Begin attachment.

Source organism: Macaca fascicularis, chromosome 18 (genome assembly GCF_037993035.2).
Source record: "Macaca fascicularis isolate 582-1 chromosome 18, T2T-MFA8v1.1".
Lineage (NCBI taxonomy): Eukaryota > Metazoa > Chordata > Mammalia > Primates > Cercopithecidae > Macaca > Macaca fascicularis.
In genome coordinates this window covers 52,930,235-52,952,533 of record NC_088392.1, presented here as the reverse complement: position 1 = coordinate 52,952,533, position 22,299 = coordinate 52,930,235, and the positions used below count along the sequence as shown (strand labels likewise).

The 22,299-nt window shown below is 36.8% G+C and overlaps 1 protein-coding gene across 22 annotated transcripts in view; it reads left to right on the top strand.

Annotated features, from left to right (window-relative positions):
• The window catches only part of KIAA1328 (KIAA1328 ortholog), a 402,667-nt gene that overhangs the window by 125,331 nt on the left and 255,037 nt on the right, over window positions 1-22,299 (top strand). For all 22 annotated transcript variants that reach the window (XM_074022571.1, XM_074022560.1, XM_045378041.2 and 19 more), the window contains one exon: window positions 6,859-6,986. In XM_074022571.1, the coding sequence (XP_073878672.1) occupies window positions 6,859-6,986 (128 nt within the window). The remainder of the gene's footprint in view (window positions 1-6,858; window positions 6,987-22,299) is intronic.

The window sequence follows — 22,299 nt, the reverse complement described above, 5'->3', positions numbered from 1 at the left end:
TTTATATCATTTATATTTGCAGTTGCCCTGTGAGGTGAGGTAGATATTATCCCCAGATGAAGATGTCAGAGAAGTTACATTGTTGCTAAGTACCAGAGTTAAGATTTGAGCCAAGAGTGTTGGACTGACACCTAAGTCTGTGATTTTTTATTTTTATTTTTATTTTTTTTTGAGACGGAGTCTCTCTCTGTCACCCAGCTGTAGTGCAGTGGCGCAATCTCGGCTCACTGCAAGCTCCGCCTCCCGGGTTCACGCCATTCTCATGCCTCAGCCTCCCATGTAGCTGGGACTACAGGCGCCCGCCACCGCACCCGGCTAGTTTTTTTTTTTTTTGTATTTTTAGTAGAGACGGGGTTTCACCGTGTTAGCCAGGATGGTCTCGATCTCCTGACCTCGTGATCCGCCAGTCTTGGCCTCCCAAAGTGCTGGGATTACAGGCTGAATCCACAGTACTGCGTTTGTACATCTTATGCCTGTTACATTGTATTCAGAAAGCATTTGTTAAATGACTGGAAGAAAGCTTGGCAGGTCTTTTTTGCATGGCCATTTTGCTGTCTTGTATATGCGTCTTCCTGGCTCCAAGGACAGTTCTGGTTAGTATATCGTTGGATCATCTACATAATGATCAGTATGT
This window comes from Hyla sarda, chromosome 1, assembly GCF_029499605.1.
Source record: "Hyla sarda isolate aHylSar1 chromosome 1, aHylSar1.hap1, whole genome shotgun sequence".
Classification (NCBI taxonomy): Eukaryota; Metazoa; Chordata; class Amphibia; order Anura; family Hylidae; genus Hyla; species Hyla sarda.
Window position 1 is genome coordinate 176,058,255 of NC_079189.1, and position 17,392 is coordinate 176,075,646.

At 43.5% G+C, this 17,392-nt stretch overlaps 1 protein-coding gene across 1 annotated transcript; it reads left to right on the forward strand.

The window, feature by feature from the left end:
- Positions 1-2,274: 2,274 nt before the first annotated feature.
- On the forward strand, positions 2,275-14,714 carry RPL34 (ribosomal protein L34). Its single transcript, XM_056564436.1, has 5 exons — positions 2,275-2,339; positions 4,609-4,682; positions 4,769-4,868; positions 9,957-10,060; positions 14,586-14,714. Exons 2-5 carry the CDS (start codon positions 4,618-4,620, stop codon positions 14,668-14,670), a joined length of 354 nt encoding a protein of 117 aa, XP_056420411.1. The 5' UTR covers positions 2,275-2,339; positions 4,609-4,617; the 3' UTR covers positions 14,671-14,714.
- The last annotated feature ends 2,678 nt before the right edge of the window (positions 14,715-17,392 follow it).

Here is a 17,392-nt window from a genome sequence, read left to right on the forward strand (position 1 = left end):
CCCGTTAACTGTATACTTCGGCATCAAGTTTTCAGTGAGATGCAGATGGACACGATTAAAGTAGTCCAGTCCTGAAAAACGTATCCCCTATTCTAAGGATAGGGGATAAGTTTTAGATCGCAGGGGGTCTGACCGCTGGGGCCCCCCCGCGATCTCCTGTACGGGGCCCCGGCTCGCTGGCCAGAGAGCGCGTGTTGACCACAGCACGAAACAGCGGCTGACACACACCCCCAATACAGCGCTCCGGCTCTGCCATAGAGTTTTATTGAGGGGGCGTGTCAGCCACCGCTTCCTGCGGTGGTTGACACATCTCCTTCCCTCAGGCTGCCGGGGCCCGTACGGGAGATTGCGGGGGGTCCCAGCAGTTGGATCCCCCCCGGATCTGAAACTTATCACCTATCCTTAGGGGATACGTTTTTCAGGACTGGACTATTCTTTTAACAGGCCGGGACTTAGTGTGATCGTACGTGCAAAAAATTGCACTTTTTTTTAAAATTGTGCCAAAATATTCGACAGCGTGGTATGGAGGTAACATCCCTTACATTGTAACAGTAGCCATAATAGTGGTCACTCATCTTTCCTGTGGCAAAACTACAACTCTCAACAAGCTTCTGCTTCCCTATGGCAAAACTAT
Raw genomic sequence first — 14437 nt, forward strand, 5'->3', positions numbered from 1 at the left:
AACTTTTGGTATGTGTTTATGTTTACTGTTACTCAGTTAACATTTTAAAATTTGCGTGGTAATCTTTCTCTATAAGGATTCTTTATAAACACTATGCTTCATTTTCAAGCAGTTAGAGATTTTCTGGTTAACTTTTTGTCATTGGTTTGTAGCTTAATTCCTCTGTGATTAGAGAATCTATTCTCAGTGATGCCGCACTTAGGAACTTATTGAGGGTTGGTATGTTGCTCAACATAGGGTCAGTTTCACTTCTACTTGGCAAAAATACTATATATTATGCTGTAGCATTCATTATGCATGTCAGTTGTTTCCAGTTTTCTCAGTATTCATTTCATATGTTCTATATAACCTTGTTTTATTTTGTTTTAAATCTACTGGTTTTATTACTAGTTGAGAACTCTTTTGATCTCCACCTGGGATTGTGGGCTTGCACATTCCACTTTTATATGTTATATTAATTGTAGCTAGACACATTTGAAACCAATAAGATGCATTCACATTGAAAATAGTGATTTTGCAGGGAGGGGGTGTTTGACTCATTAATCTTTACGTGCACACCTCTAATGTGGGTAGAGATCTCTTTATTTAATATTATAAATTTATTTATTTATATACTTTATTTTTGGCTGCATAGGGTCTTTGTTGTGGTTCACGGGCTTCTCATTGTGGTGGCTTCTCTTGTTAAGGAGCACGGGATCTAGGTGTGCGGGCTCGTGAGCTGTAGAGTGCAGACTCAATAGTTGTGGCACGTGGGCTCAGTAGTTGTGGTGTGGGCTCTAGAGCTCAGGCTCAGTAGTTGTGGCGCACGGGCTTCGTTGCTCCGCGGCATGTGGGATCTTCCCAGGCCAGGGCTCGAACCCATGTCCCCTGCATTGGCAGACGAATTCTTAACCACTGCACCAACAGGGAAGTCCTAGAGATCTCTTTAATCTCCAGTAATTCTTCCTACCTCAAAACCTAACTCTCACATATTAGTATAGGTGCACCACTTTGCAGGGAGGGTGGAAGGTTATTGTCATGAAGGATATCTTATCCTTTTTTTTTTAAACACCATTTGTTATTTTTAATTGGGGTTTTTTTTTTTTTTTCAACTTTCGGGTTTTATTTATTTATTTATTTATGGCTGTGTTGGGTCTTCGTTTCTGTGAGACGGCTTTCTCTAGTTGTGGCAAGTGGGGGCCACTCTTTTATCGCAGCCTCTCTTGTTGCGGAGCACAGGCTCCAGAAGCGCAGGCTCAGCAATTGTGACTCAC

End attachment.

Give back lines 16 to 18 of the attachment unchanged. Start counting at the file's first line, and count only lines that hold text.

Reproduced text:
- Positions 1-2,274: 2,274 nt before the first annotated feature.
- On the forward strand, positions 2,275-14,714 carry RPL34 (ribosomal protein L34). Its single transcript, XM_056564436.1, has 5 exons — positions 2,275-2,339; positions 4,609-4,682; positions 4,769-4,868; positions 9,957-10,060; positions 14,586-14,714. Exons 2-5 carry the CDS (start codon positions 4,618-4,620, stop codon positions 14,668-14,670), a joined length of 354 nt encoding a protein of 117 aa, XP_056420411.1. The 5' UTR covers positions 2,275-2,339; positions 4,609-4,617; the 3' UTR covers positions 14,671-14,714.
- The last annotated feature ends 2,678 nt before the right edge of the window (positions 14,715-17,392 follow it).